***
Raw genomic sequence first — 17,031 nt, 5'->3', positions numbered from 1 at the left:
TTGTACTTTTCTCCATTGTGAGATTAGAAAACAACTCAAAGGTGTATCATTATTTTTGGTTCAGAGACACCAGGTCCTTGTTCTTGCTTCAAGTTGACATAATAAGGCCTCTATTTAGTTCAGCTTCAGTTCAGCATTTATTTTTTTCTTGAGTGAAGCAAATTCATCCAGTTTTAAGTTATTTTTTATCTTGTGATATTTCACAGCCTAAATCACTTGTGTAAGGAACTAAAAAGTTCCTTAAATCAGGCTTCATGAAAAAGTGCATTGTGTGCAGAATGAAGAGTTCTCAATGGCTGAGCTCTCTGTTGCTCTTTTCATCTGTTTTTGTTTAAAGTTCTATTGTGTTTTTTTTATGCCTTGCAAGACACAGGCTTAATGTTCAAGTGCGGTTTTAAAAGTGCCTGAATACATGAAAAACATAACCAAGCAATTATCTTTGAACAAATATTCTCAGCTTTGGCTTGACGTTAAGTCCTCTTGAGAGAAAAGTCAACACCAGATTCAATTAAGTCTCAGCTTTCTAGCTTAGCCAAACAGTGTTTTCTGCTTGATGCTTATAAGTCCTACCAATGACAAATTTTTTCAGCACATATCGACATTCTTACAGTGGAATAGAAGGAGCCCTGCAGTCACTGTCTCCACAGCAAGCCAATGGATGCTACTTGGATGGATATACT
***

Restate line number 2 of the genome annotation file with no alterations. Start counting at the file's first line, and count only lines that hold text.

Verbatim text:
TTGTACTTTTCTCCATTGTGAGATTAGAAAACAACTCAAAGGTGTATCATTATTTTTGGTTCAGAGACACCAGGTCCTTGTTCTTGCTTCAAGTTGACATAATAAGGCCTCTATTTAGTTCAGCTTCAGTTCAGCATTTATTTTTTTCTTGAGTGAAGCAAATTCATCCAGTTTTAAGTTATTTTTTATCTTGTGATATTTCACAGCCTAAATCACTTGTGTAAGGAACTAAAAAGTTCCTTAAATCAGGCTTCATGAAAAAGTGCATTGTGTGCAGAATGAAGAGTTCTCAATGGCTGAGCTCTCTGTTGCTCTTTTCATCTGTTTTTGTTTAAAGTTCTATTGTGTTTTTTTTATGCCTTGCAAGACACAGGCTTAATGTTCAAGTGCGGTTTTAAAAGTGCCTGAATACATGAAAAACATAACCAAGCAATTATCTTTGAACAAATATTCTCAGCTTTGGCTTGACGTTAAGTCCTCTTGAGAGAAAAGTCAACACCAGATTCAATTAAGTCTCAGCTTTCTAGCTTAGCCAAACAGTGTTTTCTGCTTGATGCTTATAAGTCCTACCAATGACAAATTTTTTCAGCACATATCGACATTCTTACAGTGGAATAGAAGGAGCCCTGCAGTCACTGTCTCCACAGCAAGCCAATGGATGCTACTTGGATGGATATACT